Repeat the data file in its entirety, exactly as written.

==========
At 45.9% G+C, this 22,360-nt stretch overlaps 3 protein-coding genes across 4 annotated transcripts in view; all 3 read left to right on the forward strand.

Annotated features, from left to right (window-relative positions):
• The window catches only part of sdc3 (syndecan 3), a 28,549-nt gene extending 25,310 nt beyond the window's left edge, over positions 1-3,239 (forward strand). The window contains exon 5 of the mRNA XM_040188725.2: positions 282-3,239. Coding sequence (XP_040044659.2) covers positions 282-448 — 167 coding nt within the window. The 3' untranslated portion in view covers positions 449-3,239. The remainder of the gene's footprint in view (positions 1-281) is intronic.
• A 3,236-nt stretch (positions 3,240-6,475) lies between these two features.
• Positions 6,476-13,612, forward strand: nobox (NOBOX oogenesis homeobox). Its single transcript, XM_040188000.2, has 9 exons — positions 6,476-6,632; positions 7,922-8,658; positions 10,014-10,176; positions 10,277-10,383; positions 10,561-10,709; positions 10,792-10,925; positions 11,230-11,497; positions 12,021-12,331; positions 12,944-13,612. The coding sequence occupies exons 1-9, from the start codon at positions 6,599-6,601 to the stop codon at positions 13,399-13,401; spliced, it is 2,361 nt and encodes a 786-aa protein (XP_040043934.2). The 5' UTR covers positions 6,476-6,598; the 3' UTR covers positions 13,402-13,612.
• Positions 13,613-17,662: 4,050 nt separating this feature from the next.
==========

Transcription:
At 45.9% G+C, this 22,360-nt stretch overlaps 3 protein-coding genes across 4 annotated transcripts in view; all 3 read left to right on the forward strand.

Annotated features, from left to right (window-relative positions):
• The window catches only part of sdc3 (syndecan 3), a 28,549-nt gene extending 25,310 nt beyond the window's left edge, over positions 1-3,239 (forward strand). The window contains exon 5 of the mRNA XM_040188725.2: positions 282-3,239. Coding sequence (XP_040044659.2) covers positions 282-448 — 167 coding nt within the window. The 3' untranslated portion in view covers positions 449-3,239. The remainder of the gene's footprint in view (positions 1-281) is intronic.
• A 3,236-nt stretch (positions 3,240-6,475) lies between these two features.
• Positions 6,476-13,612, forward strand: nobox (NOBOX oogenesis homeobox). Its single transcript, XM_040188000.2, has 9 exons — positions 6,476-6,632; positions 7,922-8,658; positions 10,014-10,176; positions 10,277-10,383; positions 10,561-10,709; positions 10,792-10,925; positions 11,230-11,497; positions 12,021-12,331; positions 12,944-13,612. The coding sequence occupies exons 1-9, from the start codon at positions 6,599-6,601 to the stop codon at positions 13,399-13,401; spliced, it is 2,361 nt and encodes a 786-aa protein (XP_040043934.2). The 5' UTR covers positions 6,476-6,598; the 3' UTR covers positions 13,402-13,612.
• Positions 13,613-17,662: 4,050 nt separating this feature from the next.